The tangled masses of roots stemming from mangrove trees often intertwine to form islands, a haven for pelicans, herons, and egrets. The four small mangrove islands and two small mangrove points were given protected status by President Theodore Roosevelt when they became what is now known as Island Bay National Wildlife Refuge. The Island Bay Wilderness was established as one of the smallest units in the National Wilderness Preservation System. J. N. "Ding" Darling National Wildlife Refuge now manages the refuge.
Several shell mounds pay tribute to the Native Americans who once called the area home. Illegal digging for artifacts has caused great harm to this critical bird habitat, a fragile ecology best viewed from a boat anchored at a respectful distance of at least 200 feet. Visitors may view wildlife or fish off shore, but may not access the wilderness.
Closed Wilderness Area
Ten of the National Wilderness Preservation System's 803 wilderness areas are closed to access and use by the general public. Most of these closed areas are managed by the Fish and Wildlife Service. The core mission of the Service's National Wildlife Refuge System is conservation of native fish, wildlife, plants, and their habitats. The Island Bay Wilderness, part of the Island Bay National Wildlife Refuge, is closed to visitation to protect wildlife and other natural, cultural, and/or other resources consistent with the conservation purpose(s) of the refuge. Wilderness designation provides an additional level of protection for the wilderness portion of this refuge, but does not open the area to public access or use.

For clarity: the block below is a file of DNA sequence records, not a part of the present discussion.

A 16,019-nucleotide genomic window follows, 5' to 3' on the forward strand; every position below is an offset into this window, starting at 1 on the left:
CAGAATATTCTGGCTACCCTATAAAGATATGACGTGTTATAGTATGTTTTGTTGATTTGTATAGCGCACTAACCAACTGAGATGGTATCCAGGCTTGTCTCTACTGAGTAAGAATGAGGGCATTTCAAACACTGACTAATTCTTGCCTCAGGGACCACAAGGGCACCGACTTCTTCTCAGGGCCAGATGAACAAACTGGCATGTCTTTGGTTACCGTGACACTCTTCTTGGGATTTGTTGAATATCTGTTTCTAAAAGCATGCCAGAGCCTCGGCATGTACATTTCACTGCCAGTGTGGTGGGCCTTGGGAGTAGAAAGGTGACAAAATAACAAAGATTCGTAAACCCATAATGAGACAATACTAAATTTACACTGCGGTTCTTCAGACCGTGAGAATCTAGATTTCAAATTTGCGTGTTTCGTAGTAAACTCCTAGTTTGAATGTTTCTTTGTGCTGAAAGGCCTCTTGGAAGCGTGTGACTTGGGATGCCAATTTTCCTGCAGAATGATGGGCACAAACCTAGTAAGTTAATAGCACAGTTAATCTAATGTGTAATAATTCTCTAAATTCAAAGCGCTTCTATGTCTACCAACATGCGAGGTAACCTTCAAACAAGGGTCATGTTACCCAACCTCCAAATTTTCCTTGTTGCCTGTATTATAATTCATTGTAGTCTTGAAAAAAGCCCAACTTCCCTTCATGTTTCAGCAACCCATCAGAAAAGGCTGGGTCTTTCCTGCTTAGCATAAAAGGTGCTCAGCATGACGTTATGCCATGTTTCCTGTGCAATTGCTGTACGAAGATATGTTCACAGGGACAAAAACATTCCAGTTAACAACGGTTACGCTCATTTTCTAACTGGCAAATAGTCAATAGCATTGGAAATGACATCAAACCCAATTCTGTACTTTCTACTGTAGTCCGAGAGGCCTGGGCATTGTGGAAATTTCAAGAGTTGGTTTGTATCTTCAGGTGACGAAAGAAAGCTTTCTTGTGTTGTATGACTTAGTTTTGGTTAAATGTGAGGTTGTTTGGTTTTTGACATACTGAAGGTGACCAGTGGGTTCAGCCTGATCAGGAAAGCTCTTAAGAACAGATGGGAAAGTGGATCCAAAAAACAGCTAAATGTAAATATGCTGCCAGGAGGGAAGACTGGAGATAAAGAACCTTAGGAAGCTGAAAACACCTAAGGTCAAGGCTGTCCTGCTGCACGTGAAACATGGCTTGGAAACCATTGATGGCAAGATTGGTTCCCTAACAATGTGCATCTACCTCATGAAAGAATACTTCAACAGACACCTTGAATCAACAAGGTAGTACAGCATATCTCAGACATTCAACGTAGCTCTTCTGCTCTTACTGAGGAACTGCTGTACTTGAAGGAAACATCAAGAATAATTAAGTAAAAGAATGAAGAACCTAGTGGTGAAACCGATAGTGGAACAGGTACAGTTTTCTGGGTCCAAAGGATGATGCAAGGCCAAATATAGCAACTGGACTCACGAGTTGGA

Island Bay Wilderness is located on the northern shore of Charlotte Harbor in southwestern Charlotte County, Florida.
Digital and paper maps are critical tools for wilderness visitors. Online maps can help you plan and prepare for your visit ahead of time. You can also carry digital maps with you on your GPS unit or other handheld GPS device. Having a paper map with you in the backcountry, as well as solid orienteering skills, however, ensures that you can still route-find in the event that your electronic device fails.
Motorized equipment and equipment used for mechanical transport is generally prohibited in all wilderness areas.
This includes the use of motor vehicles, motorboats, motorized equipment, bicycles, hang gliders, wagons, carts, portage wheels, and the landing of aircraft including helicopters.